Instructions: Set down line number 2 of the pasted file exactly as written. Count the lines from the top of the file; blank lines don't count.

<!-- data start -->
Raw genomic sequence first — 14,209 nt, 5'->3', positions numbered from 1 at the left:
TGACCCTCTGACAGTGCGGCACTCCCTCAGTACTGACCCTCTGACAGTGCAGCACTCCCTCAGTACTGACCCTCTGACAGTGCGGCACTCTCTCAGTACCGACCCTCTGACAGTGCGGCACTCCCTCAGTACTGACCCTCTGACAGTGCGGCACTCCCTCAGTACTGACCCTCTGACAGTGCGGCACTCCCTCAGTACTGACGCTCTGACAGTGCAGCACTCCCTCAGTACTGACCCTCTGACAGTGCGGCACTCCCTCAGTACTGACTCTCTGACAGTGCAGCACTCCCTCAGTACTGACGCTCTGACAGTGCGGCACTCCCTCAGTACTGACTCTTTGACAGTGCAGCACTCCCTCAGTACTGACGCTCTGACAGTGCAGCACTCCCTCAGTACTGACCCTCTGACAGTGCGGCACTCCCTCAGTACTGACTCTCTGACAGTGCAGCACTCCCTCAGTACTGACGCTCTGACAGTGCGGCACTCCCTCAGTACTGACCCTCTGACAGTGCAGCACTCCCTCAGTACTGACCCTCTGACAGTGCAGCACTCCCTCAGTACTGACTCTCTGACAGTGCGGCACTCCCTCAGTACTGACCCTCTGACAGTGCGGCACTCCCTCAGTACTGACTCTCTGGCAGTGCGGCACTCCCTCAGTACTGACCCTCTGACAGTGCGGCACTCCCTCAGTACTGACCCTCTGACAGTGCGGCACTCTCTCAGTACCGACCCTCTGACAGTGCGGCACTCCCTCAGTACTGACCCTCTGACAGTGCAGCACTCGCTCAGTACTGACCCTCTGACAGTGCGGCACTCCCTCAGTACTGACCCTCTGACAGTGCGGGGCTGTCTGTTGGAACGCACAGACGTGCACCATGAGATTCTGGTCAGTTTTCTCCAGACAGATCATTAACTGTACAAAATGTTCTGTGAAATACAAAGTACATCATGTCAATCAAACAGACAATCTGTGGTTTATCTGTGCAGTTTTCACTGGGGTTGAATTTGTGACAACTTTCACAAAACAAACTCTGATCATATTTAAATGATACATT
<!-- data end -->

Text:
TGACCCTCTGACAGTGCGGCACTCCCTCAGTACTGACCCTCTGACAGTGCAGCACTCCCTCAGTACTGACCCTCTGACAGTGCGGCACTCTCTCAGTACCGACCCTCTGACAGTGCGGCACTCCCTCAGTACTGACCCTCTGACAGTGCGGCACTCCCTCAGTACTGACCCTCTGACAGTGCGGCACTCCCTCAGTACTGACGCTCTGACAGTGCAGCACTCCCTCAGTACTGACCCTCTGACAGTGCGGCACTCCCTCAGTACTGACTCTCTGACAGTGCAGCACTCCCTCAGTACTGACGCTCTGACAGTGCGGCACTCCCTCAGTACTGACTCTTTGACAGTGCAGCACTCCCTCAGTACTGACGCTCTGACAGTGCAGCACTCCCTCAGTACTGACCCTCTGACAGTGCGGCACTCCCTCAGTACTGACTCTCTGACAGTGCAGCACTCCCTCAGTACTGACGCTCTGACAGTGCGGCACTCCCTCAGTACTGACCCTCTGACAGTGCAGCACTCCCTCAGTACTGACCCTCTGACAGTGCAGCACTCCCTCAGTACTGACTCTCTGACAGTGCGGCACTCCCTCAGTACTGACCCTCTGACAGTGCGGCACTCCCTCAGTACTGACTCTCTGGCAGTGCGGCACTCCCTCAGTACTGACCCTCTGACAGTGCGGCACTCCCTCAGTACTGACCCTCTGACAGTGCGGCACTCTCTCAGTACCGACCCTCTGACAGTGCGGCACTCCCTCAGTACTGACCCTCTGACAGTGCAGCACTCGCTCAGTACTGACCCTCTGACAGTGCGGCACTCCCTCAGTACTGACCCTCTGACAGTGCGGGGCTGTCTGTTGGAACGCACAGACGTGCACCATGAGATTCTGGTCAGTTTTCTCCAGACAGATCATTAACTGTACAAAATGTTCTGTGAAATACAAAGTACATCATGTCAATCAAACAGACAATCTGTGGTTTATCTGTGCAGTTTTCACTGGGGTTGAATTTGTGACAACTTTCACAAAACAAACTCTGATCATATTTAAATGATACATT